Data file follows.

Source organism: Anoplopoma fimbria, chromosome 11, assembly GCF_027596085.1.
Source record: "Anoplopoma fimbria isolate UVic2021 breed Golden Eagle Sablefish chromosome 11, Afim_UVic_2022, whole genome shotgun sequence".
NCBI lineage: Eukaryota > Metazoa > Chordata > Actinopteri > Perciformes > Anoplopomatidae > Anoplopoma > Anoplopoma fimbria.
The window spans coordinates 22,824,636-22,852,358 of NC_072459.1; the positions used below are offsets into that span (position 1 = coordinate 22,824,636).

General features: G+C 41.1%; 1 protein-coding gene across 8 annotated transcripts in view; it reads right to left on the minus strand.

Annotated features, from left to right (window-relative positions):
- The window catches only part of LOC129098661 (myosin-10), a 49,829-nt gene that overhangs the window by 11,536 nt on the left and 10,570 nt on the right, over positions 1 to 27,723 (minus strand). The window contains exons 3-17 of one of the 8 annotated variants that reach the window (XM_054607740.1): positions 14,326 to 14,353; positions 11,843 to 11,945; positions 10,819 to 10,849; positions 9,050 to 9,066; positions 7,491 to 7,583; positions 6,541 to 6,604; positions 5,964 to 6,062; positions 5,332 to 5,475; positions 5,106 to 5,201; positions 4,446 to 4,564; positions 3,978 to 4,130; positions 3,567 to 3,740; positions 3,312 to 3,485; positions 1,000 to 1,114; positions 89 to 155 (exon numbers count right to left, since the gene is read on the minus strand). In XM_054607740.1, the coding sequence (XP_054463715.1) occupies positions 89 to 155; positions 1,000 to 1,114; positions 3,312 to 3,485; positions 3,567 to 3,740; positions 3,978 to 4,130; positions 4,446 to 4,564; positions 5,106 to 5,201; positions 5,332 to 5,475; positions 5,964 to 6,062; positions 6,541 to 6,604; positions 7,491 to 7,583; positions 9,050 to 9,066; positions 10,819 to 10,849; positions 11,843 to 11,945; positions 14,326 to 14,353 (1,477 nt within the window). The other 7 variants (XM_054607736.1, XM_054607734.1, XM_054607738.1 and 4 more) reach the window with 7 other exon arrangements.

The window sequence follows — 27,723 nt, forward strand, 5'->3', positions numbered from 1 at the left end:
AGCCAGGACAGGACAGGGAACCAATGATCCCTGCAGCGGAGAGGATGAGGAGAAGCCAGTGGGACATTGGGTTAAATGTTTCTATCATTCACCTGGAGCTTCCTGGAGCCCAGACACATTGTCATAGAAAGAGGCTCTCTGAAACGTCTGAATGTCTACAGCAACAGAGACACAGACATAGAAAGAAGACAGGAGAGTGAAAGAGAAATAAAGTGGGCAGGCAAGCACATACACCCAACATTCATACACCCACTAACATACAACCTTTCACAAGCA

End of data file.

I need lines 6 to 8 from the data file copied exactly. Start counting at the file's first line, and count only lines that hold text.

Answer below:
Annotated features, from left to right (window-relative positions):
- The window catches only part of LOC129098661 (myosin-10), a 49,829-nt gene that overhangs the window by 11,536 nt on the left and 10,570 nt on the right, over positions 1 to 27,723 (minus strand). The window contains exons 3-17 of one of the 8 annotated variants that reach the window (XM_054607740.1): positions 14,326 to 14,353; positions 11,843 to 11,945; positions 10,819 to 10,849; positions 9,050 to 9,066; positions 7,491 to 7,583; positions 6,541 to 6,604; positions 5,964 to 6,062; positions 5,332 to 5,475; positions 5,106 to 5,201; positions 4,446 to 4,564; positions 3,978 to 4,130; positions 3,567 to 3,740; positions 3,312 to 3,485; positions 1,000 to 1,114; positions 89 to 155 (exon numbers count right to left, since the gene is read on the minus strand). In XM_054607740.1, the coding sequence (XP_054463715.1) occupies positions 89 to 155; positions 1,000 to 1,114; positions 3,312 to 3,485; positions 3,567 to 3,740; positions 3,978 to 4,130; positions 4,446 to 4,564; positions 5,106 to 5,201; positions 5,332 to 5,475; positions 5,964 to 6,062; positions 6,541 to 6,604; positions 7,491 to 7,583; positions 9,050 to 9,066; positions 10,819 to 10,849; positions 11,843 to 11,945; positions 14,326 to 14,353 (1,477 nt within the window). The other 7 variants (XM_054607736.1, XM_054607734.1, XM_054607738.1 and 4 more) reach the window with 7 other exon arrangements.

The window sequence follows — 27,723 nt, forward strand, 5'->3', positions numbered from 1 at the left end: